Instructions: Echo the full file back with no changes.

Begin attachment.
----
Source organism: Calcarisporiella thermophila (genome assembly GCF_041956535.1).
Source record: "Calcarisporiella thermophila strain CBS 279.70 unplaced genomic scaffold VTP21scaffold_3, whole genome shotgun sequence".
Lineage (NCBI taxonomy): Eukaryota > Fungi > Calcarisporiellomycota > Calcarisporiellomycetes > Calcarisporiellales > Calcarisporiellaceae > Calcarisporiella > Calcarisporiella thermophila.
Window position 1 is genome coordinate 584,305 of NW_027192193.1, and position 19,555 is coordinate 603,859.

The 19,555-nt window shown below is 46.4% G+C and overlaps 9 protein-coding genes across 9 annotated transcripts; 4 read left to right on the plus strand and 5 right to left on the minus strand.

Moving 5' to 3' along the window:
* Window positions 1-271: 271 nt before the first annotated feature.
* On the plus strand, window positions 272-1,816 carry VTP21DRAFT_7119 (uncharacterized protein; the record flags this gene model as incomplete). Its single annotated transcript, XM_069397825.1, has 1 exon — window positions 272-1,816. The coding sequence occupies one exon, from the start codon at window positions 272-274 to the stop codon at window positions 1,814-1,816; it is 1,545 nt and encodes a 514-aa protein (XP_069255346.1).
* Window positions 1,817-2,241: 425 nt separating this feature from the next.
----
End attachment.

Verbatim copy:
Source organism: Calcarisporiella thermophila (genome assembly GCF_041956535.1).
Source record: "Calcarisporiella thermophila strain CBS 279.70 unplaced genomic scaffold VTP21scaffold_3, whole genome shotgun sequence".
Lineage (NCBI taxonomy): Eukaryota > Fungi > Calcarisporiellomycota > Calcarisporiellomycetes > Calcarisporiellales > Calcarisporiellaceae > Calcarisporiella > Calcarisporiella thermophila.
Window position 1 is genome coordinate 584,305 of NW_027192193.1, and position 19,555 is coordinate 603,859.

The 19,555-nt window shown below is 46.4% G+C and overlaps 9 protein-coding genes across 9 annotated transcripts; 4 read left to right on the plus strand and 5 right to left on the minus strand.

Moving 5' to 3' along the window:
* Window positions 1-271: 271 nt before the first annotated feature.
* On the plus strand, window positions 272-1,816 carry VTP21DRAFT_7119 (uncharacterized protein; the record flags this gene model as incomplete). Its single annotated transcript, XM_069397825.1, has 1 exon — window positions 272-1,816. The coding sequence occupies one exon, from the start codon at window positions 272-274 to the stop codon at window positions 1,814-1,816; it is 1,545 nt and encodes a 514-aa protein (XP_069255346.1).
* Window positions 1,817-2,241: 425 nt separating this feature from the next.